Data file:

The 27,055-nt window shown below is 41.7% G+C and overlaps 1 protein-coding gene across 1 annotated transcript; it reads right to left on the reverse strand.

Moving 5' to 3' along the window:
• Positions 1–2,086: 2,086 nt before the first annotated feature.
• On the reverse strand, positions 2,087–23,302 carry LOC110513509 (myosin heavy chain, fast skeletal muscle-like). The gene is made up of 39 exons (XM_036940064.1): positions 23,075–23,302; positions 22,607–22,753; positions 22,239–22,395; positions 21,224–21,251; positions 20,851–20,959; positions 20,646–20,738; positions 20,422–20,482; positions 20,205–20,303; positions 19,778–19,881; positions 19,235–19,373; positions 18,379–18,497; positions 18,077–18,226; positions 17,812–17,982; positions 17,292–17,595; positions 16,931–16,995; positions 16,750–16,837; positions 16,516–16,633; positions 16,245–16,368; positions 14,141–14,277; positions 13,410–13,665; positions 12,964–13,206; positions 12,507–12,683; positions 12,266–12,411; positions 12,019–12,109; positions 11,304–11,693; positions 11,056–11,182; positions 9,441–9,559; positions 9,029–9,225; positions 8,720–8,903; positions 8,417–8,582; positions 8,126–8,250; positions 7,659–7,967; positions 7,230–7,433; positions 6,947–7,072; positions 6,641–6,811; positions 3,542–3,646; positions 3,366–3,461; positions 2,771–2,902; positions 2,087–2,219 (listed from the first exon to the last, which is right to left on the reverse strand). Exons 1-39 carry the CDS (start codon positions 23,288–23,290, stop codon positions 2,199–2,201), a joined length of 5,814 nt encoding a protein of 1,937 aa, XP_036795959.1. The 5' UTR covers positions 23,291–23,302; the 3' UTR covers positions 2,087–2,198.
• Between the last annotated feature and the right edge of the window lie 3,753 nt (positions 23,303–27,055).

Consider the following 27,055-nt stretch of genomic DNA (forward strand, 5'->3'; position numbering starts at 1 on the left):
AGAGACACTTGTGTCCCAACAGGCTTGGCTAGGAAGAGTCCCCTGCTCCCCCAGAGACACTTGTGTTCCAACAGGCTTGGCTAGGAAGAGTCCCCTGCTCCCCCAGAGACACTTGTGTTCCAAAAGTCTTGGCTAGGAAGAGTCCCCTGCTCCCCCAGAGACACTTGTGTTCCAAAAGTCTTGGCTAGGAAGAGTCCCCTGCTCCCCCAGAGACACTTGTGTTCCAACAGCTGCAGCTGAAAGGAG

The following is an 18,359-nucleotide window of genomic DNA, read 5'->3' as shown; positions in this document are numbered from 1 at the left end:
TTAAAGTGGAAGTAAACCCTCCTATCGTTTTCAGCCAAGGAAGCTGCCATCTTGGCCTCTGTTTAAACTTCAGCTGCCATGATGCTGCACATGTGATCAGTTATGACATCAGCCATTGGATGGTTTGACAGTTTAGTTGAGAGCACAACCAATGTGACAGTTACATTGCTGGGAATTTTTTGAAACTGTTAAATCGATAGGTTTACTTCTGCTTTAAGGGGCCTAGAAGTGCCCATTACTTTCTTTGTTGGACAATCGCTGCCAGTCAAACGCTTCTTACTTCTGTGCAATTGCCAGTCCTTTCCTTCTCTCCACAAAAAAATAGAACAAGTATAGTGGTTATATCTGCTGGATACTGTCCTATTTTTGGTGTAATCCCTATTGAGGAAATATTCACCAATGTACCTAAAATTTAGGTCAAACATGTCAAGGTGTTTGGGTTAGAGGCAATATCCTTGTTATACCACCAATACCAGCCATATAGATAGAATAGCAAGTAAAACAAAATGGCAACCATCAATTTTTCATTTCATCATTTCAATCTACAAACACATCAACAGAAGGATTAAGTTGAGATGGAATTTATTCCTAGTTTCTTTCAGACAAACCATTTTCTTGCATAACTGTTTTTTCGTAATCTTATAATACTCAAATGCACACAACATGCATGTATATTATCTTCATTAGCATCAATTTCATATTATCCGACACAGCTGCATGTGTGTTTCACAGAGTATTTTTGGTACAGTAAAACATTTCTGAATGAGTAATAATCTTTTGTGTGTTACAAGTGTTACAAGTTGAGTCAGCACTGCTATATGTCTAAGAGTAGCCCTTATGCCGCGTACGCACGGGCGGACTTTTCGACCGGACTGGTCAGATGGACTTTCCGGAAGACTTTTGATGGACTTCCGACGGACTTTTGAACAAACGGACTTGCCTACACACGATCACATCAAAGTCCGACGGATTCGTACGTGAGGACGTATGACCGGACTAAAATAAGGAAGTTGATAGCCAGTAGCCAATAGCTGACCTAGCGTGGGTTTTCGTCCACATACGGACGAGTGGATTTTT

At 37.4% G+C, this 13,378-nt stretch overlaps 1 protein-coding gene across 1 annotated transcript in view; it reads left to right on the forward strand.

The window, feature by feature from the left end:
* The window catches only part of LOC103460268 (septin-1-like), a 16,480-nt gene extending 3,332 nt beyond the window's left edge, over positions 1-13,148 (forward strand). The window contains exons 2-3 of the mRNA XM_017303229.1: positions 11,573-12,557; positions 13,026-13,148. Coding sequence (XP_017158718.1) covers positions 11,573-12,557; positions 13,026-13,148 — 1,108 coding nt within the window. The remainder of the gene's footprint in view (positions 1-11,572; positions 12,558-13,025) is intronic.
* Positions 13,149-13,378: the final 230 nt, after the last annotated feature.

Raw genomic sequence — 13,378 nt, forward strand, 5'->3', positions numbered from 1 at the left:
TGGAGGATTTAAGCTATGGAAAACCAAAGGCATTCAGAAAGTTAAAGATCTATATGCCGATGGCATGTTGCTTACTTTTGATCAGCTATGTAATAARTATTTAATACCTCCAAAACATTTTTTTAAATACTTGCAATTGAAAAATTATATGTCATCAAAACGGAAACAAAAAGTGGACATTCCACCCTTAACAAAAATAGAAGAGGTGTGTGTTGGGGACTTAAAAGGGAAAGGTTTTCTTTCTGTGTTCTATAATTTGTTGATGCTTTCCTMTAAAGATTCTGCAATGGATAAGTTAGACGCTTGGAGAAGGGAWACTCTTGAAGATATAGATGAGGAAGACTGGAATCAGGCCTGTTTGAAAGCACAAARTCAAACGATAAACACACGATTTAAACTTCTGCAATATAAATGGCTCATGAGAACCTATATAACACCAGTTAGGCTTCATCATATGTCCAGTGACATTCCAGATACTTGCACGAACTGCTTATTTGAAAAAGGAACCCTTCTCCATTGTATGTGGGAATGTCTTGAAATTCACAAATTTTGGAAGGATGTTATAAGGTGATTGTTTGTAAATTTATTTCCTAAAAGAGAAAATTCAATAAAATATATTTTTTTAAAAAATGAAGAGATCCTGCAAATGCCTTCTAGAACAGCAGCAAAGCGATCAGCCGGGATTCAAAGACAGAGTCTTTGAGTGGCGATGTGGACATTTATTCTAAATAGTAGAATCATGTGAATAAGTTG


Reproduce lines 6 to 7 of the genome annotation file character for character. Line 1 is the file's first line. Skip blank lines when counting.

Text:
Consider the following 27,055-nt stretch of genomic DNA (forward strand, 5'->3'; position numbering starts at 1 on the left):
AGAGACACTTGTGTCCCAACAGGCTTGGCTAGGAAGAGTCCCCTGCTCCCCCAGAGACACTTGTGTTCCAACAGGCTTGGCTAGGAAGAGTCCCCTGCTCCCCCAGAGACACTTGTGTTCCAAAAGTCTTGGCTAGGAAGAGTCCCCTGCTCCCCCAGAGACACTTGTGTTCCAAAAGTCTTGGCTAGGAAGAGTCCCCTGCTCCCCCAGAGACACTTGTGTTCCAACAGCTGCAGCTGAAAGGAG